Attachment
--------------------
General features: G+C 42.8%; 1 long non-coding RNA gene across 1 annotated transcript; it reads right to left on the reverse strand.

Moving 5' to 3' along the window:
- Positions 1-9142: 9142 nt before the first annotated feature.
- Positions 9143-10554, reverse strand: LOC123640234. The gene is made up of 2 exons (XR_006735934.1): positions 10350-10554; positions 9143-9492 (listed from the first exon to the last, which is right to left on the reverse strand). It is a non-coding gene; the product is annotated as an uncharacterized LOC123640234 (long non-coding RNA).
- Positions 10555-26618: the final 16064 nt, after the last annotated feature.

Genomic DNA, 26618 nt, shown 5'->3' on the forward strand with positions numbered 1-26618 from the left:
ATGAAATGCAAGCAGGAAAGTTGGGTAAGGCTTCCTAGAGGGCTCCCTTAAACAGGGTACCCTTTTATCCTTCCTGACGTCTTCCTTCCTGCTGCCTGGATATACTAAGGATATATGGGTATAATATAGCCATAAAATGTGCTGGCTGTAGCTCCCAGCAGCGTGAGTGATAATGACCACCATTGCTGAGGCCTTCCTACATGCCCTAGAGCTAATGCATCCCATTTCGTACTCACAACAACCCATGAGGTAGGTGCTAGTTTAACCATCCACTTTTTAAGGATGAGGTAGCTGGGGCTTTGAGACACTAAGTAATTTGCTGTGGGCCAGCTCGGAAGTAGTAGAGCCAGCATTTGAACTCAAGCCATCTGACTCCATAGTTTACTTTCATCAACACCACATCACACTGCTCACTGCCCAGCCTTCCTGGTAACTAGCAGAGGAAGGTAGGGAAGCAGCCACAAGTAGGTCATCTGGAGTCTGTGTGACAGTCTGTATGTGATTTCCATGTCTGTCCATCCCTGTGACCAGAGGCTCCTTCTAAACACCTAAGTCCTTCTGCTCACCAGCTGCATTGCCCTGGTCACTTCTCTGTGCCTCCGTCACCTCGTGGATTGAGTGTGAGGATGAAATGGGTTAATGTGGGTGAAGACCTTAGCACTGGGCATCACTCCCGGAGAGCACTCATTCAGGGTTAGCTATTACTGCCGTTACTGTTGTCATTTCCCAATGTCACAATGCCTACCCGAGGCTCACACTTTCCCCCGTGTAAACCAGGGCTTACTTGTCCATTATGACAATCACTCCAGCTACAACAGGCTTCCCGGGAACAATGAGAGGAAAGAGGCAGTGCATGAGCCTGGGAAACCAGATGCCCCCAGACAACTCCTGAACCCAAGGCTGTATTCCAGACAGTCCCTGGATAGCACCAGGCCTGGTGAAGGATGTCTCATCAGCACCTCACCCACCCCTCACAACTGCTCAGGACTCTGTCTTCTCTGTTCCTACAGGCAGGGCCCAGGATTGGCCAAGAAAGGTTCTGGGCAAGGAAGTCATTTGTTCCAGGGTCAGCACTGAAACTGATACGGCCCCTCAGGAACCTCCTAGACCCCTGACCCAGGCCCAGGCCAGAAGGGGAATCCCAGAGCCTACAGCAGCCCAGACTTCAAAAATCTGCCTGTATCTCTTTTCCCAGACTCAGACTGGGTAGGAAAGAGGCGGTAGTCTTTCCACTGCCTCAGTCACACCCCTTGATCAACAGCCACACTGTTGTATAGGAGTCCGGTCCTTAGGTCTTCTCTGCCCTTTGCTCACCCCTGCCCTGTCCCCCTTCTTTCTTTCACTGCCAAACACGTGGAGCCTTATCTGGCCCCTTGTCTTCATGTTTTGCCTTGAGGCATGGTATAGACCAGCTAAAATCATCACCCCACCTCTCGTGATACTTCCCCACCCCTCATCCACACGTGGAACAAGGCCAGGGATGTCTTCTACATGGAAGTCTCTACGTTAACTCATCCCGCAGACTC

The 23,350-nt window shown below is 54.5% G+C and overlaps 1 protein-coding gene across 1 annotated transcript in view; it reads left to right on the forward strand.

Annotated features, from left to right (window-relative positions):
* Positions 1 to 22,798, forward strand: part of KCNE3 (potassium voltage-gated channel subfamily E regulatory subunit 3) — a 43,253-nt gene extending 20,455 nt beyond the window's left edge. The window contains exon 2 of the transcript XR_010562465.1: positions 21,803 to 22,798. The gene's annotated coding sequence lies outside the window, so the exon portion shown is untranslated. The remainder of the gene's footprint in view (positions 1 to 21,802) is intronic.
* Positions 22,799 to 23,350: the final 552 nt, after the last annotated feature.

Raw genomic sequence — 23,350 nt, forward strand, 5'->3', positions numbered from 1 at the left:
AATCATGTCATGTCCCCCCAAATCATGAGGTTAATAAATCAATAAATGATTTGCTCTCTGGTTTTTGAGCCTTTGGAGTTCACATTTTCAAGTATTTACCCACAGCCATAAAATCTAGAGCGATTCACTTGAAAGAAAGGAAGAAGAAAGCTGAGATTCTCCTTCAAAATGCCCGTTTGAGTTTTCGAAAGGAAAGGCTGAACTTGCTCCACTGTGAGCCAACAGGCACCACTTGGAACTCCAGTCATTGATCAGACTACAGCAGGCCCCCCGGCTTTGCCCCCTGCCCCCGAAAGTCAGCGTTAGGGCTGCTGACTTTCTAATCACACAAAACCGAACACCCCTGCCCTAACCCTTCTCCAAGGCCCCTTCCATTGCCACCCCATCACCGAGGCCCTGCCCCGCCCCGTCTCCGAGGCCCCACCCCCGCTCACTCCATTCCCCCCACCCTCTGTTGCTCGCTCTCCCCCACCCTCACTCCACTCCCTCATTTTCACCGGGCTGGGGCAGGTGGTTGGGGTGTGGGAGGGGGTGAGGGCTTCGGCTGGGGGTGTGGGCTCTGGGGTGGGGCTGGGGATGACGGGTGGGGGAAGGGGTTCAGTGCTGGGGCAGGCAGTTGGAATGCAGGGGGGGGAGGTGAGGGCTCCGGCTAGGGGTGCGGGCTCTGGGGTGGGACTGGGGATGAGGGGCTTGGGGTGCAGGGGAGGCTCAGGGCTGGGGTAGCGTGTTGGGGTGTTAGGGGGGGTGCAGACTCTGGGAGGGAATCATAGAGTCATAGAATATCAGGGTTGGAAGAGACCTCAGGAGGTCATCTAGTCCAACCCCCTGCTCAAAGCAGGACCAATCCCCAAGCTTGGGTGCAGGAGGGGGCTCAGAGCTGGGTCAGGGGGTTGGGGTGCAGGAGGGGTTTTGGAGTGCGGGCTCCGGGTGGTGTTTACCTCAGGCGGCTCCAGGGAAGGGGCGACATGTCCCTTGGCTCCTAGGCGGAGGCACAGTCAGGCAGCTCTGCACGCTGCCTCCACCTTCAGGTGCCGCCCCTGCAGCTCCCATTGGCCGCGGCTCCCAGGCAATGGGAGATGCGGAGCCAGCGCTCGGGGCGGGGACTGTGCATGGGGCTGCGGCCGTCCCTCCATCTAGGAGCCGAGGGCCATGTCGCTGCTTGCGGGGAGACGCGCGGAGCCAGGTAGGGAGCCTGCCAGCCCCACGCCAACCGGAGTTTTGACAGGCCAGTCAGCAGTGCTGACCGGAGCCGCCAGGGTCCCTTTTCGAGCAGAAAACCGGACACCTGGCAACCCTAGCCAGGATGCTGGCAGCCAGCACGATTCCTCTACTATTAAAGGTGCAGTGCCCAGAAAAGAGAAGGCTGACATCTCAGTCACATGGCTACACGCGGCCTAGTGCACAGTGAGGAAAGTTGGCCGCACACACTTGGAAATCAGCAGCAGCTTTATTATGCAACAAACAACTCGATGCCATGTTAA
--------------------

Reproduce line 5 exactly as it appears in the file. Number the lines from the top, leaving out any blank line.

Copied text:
- Positions 10555-26618: the final 16064 nt, after the last annotated feature.